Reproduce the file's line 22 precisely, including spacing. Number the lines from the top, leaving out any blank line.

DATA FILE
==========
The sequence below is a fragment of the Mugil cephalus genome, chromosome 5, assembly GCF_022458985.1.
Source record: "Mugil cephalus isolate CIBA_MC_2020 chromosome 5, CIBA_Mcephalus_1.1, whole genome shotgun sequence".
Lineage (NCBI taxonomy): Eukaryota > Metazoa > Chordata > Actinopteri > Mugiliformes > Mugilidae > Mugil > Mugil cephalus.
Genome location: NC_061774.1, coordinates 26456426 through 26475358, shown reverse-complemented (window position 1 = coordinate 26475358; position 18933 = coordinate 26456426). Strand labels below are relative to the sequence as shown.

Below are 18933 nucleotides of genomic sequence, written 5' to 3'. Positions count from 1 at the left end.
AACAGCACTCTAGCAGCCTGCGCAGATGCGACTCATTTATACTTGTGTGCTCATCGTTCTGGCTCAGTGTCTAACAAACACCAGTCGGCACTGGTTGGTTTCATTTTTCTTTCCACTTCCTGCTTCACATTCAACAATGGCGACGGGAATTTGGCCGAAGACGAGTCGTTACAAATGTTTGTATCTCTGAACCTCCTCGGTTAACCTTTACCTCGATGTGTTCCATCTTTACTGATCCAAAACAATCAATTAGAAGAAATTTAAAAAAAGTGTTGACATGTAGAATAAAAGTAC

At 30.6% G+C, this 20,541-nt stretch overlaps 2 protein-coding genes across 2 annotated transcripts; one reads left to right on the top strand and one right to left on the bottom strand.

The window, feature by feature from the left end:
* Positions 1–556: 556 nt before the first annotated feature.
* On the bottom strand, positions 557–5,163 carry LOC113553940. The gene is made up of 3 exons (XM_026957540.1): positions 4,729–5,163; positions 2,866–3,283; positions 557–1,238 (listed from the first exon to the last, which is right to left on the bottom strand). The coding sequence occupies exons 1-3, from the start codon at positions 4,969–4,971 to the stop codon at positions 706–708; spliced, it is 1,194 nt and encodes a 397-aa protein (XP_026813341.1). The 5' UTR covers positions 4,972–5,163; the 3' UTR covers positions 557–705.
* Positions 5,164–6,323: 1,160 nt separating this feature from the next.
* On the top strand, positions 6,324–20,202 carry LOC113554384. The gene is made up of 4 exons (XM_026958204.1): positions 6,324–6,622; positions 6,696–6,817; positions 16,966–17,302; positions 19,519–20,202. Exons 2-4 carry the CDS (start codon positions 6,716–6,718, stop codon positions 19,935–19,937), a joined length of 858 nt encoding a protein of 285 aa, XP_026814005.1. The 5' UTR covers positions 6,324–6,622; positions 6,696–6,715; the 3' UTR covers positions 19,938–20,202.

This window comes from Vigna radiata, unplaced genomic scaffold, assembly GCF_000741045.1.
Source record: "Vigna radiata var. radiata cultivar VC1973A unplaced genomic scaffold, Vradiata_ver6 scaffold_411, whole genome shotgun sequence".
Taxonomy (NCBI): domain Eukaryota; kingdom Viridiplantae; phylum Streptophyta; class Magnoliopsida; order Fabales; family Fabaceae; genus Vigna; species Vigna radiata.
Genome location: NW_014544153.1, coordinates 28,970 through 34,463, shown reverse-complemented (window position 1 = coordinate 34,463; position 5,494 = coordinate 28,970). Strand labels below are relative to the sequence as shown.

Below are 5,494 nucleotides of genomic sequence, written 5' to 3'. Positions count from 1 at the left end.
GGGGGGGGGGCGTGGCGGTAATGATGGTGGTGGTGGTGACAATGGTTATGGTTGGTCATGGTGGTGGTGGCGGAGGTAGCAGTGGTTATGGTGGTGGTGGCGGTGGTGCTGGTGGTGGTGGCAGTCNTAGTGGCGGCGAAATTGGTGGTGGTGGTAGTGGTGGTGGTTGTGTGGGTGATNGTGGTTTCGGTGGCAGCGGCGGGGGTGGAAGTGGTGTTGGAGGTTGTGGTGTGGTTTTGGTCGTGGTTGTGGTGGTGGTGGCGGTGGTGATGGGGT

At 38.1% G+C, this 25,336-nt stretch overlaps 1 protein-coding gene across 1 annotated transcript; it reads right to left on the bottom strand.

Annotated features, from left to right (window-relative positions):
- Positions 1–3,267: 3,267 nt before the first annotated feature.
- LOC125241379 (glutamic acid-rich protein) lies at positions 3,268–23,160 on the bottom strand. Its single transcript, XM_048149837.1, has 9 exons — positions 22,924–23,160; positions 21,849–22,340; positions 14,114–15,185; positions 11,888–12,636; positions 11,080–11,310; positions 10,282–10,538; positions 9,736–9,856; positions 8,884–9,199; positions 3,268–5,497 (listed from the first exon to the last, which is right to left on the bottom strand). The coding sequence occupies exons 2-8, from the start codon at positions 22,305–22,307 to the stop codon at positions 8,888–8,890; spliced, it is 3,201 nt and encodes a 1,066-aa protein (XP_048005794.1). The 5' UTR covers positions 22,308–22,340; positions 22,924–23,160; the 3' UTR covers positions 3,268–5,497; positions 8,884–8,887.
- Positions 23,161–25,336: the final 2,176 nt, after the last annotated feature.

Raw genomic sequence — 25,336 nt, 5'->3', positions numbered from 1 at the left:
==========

- LOC125241379 (glutamic acid-rich protein) lies at positions 3,268–23,160 on the bottom strand. Its single transcript, XM_048149837.1, has 9 exons — positions 22,924–23,160; positions 21,849–22,340; positions 14,114–15,185; positions 11,888–12,636; positions 11,080–11,310; positions 10,282–10,538; positions 9,736–9,856; positions 8,884–9,199; positions 3,268–5,497 (listed from the first exon to the last, which is right to left on the bottom strand). The coding sequence occupies exons 2-8, from the start codon at positions 22,305–22,307 to the stop codon at positions 8,888–8,890; spliced, it is 3,201 nt and encodes a 1,066-aa protein (XP_048005794.1). The 5' UTR covers positions 22,308–22,340; positions 22,924–23,160; the 3' UTR covers positions 3,268–5,497; positions 8,884–8,887.